The special education suspension/expulsion rates in Flint increased 7.4 times in 2013-14 (13.6%) before the FWC began (Figure 1d) compared to the previous two school years, and peaked in the first FWC year 2014-15 (14.1%), before dropping more than half in the second FWC year 2015-16 (6%). Rates progressively rose during 2016-19 (9% to 11.2%) after the FWC came to light.

Special Education Dropout Rates

The special education dropout rates in Flint roughly doubled in the 2017-20 school years (22.1%) versus 2014-17 (11.5%), after a steady decline during 2011-17 analogous to that occurring in Detroit and Michigan (Figure 1e).

General Education Reading Proficiency

After the State of Michigan adopted the stricter Michigan Student Test of Educational Progress (M-STEP) standard in the 2014-15 school year, both Flint (22.3 percentage points) and Michigan (19.9 percentage points) witnessed identical drops (around 20 percentage points) in 3rd grade reading proficiency between 2013-14 and 2014-15, but Detroit fell even more precipitously (31 percentage points) (Figure 1f). During the FWC (2014-16 school year) and until the 2018-2019 school year, 3rd grade reading proficiency stayed roughly the same in Detroit, however Flint continued to decrease until reaching the same level as Detroit.

Potential FWC Covariates That Could Explain Rising Special Education Enrollment

Analyses of trends in covariates including waterborne contaminants besides lead, poverty, poor nutrition, City of Flint’s administration and emergency management decisions, and Flint Community Schools’ policies and funding do not appear to be primarily associated with the post-FWC rise in special education enrollment in Flint (see Text S1, Supplementary Materials).

Negative Community Expectations and Media Coverage

The aggregated data from Facebook, the dominant social media platform in the United States (Perrin & Anderson, 2019), obtained using the CrowdTangle ( public insights tool owned and operated by Facebook, indicate news around lead “poisoning” of Flint children and worsening educational outcomes was interacted with hundreds of thousands of times and potentially reached tens of millions of users on Facebook alone between 2015-21 (Table S1). In contrast, there were just two articles about Detroit children that saw just over 22,000 interactions. On average, 12.2% web traffic to news websites originate from social media, and, therefore, these reported values are gross underestimates of the total “reach” of news, which would include all newspaper and magazine hard copies read, news channel broadcasts watched, and radio programs and podcasts heard (Alexa, 2020). To illustrate, the 60 Minutes Flint special education episode (Alfonsi, 2020) alone was interacted with over 27,000 times and potentially reached ~10 million users on Facebook, and its television broadcast was also watched by over 10 million viewers on the CBS channel (Table S1). Negative pronouncements about lead exposure during the FWC period and educational difficulties in the media disproportionately originated from Flint community leaders describing Flint children, but similar claims were not made publicly by Detroit community leaders (Table S2) despite the much higher blood lead for Detroit children (Figure 1a, Figure 2a, 2b, Figure 3 and Figure S1).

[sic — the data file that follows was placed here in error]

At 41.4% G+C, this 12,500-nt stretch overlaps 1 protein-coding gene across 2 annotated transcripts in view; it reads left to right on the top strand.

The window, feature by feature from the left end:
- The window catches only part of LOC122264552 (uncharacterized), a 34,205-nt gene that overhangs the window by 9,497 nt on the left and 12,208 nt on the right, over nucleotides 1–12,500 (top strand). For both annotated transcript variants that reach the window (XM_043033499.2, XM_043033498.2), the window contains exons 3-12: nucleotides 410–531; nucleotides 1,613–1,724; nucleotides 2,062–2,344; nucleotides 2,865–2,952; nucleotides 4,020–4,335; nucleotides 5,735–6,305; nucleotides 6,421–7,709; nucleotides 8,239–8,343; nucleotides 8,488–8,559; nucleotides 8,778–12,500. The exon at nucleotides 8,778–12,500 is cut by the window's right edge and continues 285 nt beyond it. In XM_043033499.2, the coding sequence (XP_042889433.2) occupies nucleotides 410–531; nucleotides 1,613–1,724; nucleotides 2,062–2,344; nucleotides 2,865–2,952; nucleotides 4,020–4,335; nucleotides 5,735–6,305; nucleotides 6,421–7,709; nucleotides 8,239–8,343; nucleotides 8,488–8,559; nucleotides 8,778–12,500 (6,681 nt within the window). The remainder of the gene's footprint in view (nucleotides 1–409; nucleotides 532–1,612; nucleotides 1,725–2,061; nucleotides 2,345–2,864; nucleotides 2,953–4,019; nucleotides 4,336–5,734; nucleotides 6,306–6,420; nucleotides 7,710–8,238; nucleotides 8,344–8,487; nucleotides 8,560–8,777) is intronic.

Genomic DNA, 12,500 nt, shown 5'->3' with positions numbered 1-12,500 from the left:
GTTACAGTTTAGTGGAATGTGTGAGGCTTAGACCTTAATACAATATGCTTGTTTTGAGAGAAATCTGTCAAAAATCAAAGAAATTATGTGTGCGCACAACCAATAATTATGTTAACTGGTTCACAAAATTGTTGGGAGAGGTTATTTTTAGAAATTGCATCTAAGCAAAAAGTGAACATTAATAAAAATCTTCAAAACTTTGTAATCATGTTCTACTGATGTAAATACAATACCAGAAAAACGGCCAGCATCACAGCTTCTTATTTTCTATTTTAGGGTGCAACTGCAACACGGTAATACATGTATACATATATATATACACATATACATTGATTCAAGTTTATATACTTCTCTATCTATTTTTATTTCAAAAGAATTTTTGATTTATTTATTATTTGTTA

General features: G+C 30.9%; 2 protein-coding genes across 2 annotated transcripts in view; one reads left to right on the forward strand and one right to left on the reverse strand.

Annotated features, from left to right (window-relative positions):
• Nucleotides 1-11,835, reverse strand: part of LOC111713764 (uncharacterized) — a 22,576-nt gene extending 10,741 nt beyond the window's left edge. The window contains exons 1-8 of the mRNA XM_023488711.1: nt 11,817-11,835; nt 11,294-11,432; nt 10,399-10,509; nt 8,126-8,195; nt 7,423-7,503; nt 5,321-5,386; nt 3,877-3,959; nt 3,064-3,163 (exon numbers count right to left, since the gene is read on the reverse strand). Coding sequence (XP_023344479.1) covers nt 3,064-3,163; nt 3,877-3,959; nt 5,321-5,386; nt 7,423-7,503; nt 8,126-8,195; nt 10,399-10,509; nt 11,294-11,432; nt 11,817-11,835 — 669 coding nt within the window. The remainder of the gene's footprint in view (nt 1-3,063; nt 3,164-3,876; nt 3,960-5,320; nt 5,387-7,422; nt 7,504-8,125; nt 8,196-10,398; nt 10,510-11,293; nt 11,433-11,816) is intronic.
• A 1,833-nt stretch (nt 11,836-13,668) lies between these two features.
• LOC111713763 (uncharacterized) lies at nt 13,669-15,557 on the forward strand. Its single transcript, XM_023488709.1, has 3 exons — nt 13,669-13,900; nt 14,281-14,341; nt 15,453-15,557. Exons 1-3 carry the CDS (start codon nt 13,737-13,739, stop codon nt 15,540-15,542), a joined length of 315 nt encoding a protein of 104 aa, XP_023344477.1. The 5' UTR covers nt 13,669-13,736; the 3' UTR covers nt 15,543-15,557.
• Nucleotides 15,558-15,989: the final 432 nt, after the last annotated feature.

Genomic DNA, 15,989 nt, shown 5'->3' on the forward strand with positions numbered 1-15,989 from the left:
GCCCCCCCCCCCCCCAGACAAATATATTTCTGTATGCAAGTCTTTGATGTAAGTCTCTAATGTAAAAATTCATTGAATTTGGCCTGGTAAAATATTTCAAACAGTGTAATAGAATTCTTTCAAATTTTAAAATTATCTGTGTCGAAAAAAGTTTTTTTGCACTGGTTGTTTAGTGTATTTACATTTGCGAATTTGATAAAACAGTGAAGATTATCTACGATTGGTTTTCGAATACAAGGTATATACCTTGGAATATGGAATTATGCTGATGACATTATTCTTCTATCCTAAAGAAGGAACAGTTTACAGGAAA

A search for all posts and weblinks shared on official Facebook pages of Michigan local media (Data S1) with the keywords “lead poisoned” and no mention of “Flint” or “Detroit” during January 2016-November 2020 time period using CrowdTangle revealed over 80% articles (Data S2) discussed the FWC. Network mapping of these posts (Figure 5) revealed the media outlets who shared the most articles and links to be from Flint (WNEM TV5, ABC12, and The Flint Journal/MLive; collective n = 32) followed by prominent state-level newspapers Detroit Free Press and The Detroit News. Moreover, the postings from Michigan’s Top three dailies by circulation (i.e., Detroit Free Press, The Flint Journal/MLive, and Detroit News) (Agility PR, 2020) saw the most interactions (~35,000) in the form of reactions, shares, and comments.

Click to enlarge
Figure 5

Network Mapping of All Posts and Weblinks Shared on Official Facebook Pages of Michigan Local Media With the Keywords “Lead Poisoned,” Jan 2016-Nov 2020

Note. (A) Media outlets arranged by total number of posts/links shared. (B) Media outlets arranged by total interactions (reactions, shares, and comments) on posts/links shared. Raw values for all media bubbles in the maps are provided in SI (Table S4).